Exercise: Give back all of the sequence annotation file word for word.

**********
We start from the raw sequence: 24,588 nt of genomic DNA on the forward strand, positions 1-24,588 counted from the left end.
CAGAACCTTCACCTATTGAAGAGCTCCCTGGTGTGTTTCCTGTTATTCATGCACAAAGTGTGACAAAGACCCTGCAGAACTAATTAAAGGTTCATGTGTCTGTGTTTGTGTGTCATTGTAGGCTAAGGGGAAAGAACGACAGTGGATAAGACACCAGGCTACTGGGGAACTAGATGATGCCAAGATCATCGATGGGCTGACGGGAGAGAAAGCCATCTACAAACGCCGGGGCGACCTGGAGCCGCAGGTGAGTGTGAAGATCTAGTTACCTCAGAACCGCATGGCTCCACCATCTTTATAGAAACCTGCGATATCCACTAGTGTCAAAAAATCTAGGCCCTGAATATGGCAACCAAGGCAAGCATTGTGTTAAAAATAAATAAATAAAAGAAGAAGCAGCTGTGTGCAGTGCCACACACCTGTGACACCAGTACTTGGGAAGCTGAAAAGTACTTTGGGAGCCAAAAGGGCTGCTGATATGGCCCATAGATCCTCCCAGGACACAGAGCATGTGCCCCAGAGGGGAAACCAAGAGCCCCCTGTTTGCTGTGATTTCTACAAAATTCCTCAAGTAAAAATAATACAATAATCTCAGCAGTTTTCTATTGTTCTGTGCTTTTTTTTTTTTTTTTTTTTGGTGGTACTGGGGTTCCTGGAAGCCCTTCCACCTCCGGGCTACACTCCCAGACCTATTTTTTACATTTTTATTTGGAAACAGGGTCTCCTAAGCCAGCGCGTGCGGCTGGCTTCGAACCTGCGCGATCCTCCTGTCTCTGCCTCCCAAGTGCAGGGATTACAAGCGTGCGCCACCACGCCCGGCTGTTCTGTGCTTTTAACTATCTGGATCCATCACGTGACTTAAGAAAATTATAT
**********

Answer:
We start from the raw sequence: 24,588 nt of genomic DNA on the forward strand, positions 1-24,588 counted from the left end.
CAGAACCTTCACCTATTGAAGAGCTCCCTGGTGTGTTTCCTGTTATTCATGCACAAAGTGTGACAAAGACCCTGCAGAACTAATTAAAGGTTCATGTGTCTGTGTTTGTGTGTCATTGTAGGCTAAGGGGAAAGAACGACAGTGGATAAGACACCAGGCTACTGGGGAACTAGATGATGCCAAGATCATCGATGGGCTGACGGGAGAGAAAGCCATCTACAAACGCCGGGGCGACCTGGAGCCGCAGGTGAGTGTGAAGATCTAGTTACCTCAGAACCGCATGGCTCCACCATCTTTATAGAAACCTGCGATATCCACTAGTGTCAAAAAATCTAGGCCCTGAATATGGCAACCAAGGCAAGCATTGTGTTAAAAATAAATAAATAAAAGAAGAAGCAGCTGTGTGCAGTGCCACACACCTGTGACACCAGTACTTGGGAAGCTGAAAAGTACTTTGGGAGCCAAAAGGGCTGCTGATATGGCCCATAGATCCTCCCAGGACACAGAGCATGTGCCCCAGAGGGGAAACCAAGAGCCCCCTGTTTGCTGTGATTTCTACAAAATTCCTCAAGTAAAAATAATACAATAATCTCAGCAGTTTTCTATTGTTCTGTGCTTTTTTTTTTTTTTTTTTTTGGTGGTACTGGGGTTCCTGGAAGCCCTTCCACCTCCGGGCTACACTCCCAGACCTATTTTTTACATTTTTATTTGGAAACAGGGTCTCCTAAGCCAGCGCGTGCGGCTGGCTTCGAACCTGCGCGATCCTCCTGTCTCTGCCTCCCAAGTGCAGGGATTACAAGCGTGCGCCACCACGCCCGGCTGTTCTGTGCTTTTAACTATCTGGATCCATCACGTGACTTAAGAAAATTATAT